Halloween is an important night for kids of all ages.
It’s a wonderful social opportunity combined with the chance to exercise their creativity.
And of course, let’s not forget about all that candy.
But like many holidays and major events, the excitement of Halloween can also increase conflict between parents and children. And fighting with your kid is a surefire way to derail the spooky fun of All Hallow’s Eve.
Here are three scary conflicts you may face this Halloween, and some parenting tips to help you avoid them.
Candy, Costumes, and Curfew: Three Conflicts to Avoid This Halloween
If you have younger children, you’re probably used to doing the same song and dance about their Halloween candy every year. They want to eat all that candy the minute they get home, but you know that will result in a stomachache.
And if the candy makes it through the night, they’ll want it for all three meals the next day!
Are you just going to throw your hands up in frustration and accept the cavities and belly aches in your future? You don’t have to.
Avoid the conflict altogether by talking to your kids before Halloween night about the smartest way to enjoy their candy.
Explain why you suggest saving some candy so that they can enjoy it for a longer period of time. Without laying it on too thick, let them know that eating too much candy might make them feel sick.
Then, work with your child to create a candy-consumption schedule together. It’s important that your child feels included in this process so that they won’t feel like something important to them is totally out of their control.
Halloween costumes can be such a headache for parents. When kids are little, they may not like the costume you choose for them, or they may change their mind at the last minute. Teenagers, on the other hand, might want to venture out of the house in something you find inappropriate.
How do you navigate these minefields without causing a blowup?
With younger children, you may have to bite the bullet and accept that their whiplash tastes are out of your control. Before buying a costume, encourage your child to help make or pick out part of the costume to fulfill their desire for autonomy.
But if in the eleventh hour they still throw a tantrum because they don’t like their costume, your best bet might be to go along with it. You may get some memorable photos out of whatever they come up with!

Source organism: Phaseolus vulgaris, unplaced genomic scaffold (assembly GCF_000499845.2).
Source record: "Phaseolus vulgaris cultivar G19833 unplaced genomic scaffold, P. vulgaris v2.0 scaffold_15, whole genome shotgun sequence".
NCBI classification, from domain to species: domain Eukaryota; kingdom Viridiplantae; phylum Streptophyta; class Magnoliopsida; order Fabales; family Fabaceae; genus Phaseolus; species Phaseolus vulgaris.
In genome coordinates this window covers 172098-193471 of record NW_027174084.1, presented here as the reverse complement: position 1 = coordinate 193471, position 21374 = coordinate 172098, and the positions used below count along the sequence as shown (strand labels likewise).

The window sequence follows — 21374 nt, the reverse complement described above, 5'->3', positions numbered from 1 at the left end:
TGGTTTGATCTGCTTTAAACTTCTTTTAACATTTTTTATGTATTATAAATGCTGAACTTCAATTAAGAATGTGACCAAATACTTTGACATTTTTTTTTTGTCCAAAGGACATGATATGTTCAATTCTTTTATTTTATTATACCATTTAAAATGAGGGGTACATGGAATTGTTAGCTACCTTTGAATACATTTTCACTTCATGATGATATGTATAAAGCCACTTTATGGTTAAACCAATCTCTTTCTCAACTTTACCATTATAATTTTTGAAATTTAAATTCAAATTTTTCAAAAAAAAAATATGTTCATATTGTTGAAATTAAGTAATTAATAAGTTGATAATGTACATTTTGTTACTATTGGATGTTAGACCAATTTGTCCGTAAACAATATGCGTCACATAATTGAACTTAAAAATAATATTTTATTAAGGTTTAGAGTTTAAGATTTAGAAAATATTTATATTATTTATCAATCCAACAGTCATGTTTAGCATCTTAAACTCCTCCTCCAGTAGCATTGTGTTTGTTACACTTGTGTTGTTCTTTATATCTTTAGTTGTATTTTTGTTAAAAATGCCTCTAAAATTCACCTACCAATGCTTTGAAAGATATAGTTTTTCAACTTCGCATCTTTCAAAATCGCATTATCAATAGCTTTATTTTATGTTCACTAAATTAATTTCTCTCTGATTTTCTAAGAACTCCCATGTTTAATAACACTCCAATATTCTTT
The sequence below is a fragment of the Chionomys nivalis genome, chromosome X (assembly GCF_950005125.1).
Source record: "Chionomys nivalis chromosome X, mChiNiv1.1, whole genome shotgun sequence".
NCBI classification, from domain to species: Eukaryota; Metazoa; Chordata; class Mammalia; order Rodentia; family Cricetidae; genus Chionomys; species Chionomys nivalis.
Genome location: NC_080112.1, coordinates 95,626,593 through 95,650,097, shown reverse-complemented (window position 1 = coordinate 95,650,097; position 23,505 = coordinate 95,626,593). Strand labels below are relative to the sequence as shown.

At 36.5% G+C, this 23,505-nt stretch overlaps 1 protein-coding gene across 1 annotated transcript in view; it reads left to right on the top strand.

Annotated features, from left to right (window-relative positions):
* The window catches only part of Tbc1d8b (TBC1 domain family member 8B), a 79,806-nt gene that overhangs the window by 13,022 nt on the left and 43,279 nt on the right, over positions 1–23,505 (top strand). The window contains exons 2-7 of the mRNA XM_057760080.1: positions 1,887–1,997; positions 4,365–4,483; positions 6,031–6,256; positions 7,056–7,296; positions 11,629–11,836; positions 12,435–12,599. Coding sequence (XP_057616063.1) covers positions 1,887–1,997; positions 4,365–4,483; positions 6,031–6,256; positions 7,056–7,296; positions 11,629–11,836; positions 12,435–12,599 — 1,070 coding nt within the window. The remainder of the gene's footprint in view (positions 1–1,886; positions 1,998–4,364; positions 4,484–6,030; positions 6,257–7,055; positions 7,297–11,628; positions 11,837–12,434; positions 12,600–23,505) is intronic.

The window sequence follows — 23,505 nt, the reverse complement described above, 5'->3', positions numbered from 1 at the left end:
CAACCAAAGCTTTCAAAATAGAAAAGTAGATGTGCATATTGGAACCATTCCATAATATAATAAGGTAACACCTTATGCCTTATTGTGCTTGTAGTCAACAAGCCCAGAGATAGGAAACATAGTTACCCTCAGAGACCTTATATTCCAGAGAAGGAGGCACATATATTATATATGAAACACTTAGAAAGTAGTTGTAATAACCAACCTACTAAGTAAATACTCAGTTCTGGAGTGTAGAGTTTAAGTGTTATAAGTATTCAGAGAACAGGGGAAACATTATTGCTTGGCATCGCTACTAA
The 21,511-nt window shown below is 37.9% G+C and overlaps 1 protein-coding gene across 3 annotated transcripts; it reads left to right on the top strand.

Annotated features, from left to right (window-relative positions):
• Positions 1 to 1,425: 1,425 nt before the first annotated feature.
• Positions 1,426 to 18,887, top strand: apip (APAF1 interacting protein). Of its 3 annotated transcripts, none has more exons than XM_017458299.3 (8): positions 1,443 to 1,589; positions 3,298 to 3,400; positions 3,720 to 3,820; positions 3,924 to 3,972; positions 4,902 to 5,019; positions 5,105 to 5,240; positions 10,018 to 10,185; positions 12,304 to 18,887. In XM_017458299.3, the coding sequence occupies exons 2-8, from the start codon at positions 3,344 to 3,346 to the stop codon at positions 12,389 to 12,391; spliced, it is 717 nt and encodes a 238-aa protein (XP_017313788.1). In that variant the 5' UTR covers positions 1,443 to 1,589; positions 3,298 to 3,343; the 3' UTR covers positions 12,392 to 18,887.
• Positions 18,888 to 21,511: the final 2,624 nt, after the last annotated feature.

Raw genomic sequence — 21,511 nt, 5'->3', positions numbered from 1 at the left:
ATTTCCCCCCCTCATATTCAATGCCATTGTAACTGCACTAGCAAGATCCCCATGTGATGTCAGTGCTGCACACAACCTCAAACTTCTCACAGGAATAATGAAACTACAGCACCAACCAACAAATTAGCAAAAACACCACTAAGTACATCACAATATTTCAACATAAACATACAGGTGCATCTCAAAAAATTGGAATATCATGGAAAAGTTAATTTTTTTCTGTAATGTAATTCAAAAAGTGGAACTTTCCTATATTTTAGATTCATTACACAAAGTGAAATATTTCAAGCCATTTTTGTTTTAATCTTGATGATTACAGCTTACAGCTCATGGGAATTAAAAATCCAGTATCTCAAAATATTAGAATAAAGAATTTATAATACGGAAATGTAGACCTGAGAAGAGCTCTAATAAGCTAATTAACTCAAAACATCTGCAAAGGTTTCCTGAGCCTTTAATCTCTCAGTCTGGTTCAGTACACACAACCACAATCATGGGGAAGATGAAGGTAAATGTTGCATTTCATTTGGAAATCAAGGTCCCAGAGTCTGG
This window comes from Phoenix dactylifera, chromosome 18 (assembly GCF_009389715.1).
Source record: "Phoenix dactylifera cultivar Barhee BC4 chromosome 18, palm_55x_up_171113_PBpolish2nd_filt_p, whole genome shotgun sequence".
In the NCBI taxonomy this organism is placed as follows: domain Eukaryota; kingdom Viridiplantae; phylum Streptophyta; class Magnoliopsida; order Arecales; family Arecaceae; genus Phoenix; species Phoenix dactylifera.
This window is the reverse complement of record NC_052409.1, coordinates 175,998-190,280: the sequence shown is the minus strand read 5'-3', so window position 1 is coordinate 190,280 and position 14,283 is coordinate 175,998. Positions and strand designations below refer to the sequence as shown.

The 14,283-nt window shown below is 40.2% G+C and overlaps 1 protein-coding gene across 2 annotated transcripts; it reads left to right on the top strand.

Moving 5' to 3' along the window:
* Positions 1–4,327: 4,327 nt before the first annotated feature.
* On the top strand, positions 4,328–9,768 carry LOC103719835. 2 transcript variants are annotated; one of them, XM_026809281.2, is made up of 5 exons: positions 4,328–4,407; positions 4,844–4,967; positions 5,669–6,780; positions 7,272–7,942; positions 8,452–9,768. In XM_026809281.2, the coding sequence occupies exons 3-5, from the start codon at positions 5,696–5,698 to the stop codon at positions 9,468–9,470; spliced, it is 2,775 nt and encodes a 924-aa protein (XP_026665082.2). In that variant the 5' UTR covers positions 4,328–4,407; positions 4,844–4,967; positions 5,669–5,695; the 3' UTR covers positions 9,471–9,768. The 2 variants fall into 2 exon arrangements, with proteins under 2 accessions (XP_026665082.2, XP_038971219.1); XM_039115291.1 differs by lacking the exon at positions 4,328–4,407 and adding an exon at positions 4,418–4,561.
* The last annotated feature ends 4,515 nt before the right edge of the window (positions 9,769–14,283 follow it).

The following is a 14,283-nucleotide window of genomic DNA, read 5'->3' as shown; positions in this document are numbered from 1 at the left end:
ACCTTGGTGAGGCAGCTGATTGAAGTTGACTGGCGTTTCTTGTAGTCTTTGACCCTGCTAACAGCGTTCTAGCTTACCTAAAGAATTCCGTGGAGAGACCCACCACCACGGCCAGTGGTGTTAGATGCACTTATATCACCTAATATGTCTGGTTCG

If you have a teenager, open the dialogue about what constitutes an inappropriate costume and why. Approach them as if you’re picking their brain and offering your opinion. You’ll make the most headway if your teen feels heard and understood, rather than controlled. Show them that they have a say in the decision you come to together.
For parents of teenagers, curfew can be a major point of contention on special occasions. You want to be an understanding parent raising an independent kid, but you also want them to stay safe. Especially on Halloween, a night that’s associated with mischief and other potential dangers.
The best course of action to resolve this conflict is to collaboratively reach a solution you both are happy with. You may feel okay agreeing to their request to stay out a few more hours than usual, if they are okay agreeing to some of things that help you with your concerns around safety. Would they be willing to check in with you at the top of each hour, or maybe you’d like them to text you if they go someplace else, or maybe you feel better if you know who they are with and they let you pick them up from wherever they are. If it’s important to your kid, it is worth listening to them. The more we do that and take their perspective into consideration the more they do that for us. It is truly reciprocal.
This type of agreement will help build trust between you and your teen.
Halloween is such a special night—not to mention a source of positive memories for the whole family. It’s a great opportunity to show your kids what a supportive parent you are. Don’t let the small stuff get in the way!
Love and Blessings,
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A 3xTEDx speaker, media contributor, parenting coach, and a mom of two - helping families thrive by using the Guidance Approach to Parenting.